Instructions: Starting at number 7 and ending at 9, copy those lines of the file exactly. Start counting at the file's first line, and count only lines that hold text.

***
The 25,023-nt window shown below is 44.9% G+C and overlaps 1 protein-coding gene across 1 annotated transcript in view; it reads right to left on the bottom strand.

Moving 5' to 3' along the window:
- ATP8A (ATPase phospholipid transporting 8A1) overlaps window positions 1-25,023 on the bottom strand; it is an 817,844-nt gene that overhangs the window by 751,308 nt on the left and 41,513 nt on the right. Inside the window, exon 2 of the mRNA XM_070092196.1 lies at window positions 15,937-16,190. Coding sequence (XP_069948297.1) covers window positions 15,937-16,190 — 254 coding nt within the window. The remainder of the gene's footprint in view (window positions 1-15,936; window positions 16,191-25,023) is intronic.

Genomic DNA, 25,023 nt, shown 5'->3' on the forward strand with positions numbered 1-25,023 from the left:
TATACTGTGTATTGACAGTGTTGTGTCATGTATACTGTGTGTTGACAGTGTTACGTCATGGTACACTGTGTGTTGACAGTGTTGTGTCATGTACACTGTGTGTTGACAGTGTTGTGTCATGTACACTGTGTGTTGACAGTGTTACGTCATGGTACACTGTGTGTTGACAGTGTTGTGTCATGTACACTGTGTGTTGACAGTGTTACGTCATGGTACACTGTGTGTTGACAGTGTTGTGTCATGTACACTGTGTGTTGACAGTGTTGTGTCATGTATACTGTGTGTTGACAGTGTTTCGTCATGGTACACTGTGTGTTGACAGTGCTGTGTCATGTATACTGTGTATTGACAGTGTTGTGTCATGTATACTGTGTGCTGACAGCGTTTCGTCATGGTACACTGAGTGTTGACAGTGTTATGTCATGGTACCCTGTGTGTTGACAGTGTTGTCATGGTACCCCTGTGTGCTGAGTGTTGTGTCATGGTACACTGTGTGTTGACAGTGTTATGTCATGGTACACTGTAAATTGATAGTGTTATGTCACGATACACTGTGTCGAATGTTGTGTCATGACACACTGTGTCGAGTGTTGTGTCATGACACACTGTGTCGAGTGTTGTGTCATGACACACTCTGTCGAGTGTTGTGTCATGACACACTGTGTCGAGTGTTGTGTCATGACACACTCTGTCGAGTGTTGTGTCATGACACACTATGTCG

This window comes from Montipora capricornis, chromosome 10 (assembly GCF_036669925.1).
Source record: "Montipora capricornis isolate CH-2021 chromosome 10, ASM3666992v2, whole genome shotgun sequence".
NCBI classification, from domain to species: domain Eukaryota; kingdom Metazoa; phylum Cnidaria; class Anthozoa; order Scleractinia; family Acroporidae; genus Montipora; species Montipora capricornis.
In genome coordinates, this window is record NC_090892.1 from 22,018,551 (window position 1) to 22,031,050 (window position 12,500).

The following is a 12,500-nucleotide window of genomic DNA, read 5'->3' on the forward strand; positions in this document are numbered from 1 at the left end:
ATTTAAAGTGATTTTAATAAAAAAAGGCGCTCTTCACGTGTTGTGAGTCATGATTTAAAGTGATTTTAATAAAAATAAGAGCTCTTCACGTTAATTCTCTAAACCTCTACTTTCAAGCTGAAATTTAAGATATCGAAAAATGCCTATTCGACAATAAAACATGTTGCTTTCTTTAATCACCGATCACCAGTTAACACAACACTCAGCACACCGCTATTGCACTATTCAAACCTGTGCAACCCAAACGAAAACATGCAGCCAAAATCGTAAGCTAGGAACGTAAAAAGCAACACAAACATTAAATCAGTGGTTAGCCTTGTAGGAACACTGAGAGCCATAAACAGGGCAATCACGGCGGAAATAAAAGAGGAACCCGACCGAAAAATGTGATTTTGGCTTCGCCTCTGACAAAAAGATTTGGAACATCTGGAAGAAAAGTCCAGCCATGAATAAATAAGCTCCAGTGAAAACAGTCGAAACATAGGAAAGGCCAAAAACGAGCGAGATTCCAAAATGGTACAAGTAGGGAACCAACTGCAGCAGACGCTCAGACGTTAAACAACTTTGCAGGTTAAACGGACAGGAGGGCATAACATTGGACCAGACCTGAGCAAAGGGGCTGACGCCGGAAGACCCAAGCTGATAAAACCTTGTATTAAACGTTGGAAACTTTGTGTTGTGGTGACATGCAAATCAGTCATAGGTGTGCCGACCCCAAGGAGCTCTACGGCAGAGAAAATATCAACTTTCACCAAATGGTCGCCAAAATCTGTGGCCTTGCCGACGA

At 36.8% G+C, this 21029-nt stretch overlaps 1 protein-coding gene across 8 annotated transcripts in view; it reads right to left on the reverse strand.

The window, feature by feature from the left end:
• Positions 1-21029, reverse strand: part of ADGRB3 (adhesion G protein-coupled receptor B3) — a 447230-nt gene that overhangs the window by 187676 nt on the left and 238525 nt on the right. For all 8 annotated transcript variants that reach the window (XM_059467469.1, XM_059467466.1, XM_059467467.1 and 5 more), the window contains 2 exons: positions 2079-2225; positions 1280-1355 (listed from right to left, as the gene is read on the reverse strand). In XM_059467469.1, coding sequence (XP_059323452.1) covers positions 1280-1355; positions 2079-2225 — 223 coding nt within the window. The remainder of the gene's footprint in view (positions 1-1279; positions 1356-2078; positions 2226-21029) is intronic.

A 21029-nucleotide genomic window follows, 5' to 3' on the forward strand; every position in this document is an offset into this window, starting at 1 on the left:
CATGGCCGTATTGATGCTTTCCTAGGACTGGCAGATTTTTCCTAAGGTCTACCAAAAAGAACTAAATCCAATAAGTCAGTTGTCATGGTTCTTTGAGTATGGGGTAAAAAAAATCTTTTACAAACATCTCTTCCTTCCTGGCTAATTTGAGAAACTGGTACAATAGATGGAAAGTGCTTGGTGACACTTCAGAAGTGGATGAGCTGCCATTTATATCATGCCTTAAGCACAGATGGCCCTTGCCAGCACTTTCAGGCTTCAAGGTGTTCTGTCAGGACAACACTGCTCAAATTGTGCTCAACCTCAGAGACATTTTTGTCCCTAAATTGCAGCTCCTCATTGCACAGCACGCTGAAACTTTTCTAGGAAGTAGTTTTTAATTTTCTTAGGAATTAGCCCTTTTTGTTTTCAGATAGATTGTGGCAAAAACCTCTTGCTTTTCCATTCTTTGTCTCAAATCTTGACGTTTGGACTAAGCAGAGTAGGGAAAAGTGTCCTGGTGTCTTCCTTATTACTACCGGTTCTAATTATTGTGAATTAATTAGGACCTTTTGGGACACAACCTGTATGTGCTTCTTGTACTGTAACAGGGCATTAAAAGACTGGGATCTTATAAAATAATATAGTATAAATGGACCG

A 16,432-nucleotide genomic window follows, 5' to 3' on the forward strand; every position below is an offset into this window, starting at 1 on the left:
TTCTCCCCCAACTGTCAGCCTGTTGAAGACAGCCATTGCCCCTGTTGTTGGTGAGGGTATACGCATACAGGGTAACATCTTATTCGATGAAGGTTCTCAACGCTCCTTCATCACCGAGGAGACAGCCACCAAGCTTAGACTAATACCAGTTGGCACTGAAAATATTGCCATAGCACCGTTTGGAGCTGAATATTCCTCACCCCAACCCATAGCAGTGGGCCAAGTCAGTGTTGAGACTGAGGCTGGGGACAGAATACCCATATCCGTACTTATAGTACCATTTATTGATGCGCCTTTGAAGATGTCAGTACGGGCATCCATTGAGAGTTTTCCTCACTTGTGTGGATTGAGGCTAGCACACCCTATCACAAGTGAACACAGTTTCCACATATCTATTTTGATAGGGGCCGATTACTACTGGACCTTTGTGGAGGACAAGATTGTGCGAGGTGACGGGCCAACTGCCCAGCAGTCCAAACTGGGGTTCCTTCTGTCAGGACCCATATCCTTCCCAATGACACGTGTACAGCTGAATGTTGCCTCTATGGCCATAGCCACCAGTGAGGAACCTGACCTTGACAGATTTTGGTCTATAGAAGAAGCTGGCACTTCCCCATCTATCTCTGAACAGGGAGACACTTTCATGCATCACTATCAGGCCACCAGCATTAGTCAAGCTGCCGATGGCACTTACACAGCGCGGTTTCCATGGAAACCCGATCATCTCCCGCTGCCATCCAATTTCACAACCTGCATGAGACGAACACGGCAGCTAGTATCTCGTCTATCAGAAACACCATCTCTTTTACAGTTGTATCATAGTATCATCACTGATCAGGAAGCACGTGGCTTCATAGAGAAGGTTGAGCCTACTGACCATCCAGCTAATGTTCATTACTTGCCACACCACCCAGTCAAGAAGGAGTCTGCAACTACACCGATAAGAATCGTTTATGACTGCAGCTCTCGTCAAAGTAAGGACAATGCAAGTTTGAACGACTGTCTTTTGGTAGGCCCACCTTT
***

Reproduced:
Source record: "Montipora capricornis isolate CH-2021 chromosome 10, ASM3666992v2, whole genome shotgun sequence".
NCBI classification, from domain to species: domain Eukaryota; kingdom Metazoa; phylum Cnidaria; class Anthozoa; order Scleractinia; family Acroporidae; genus Montipora; species Montipora capricornis.
In genome coordinates, this window is record NC_090892.1 from 22,018,551 (window position 1) to 22,031,050 (window position 12,500).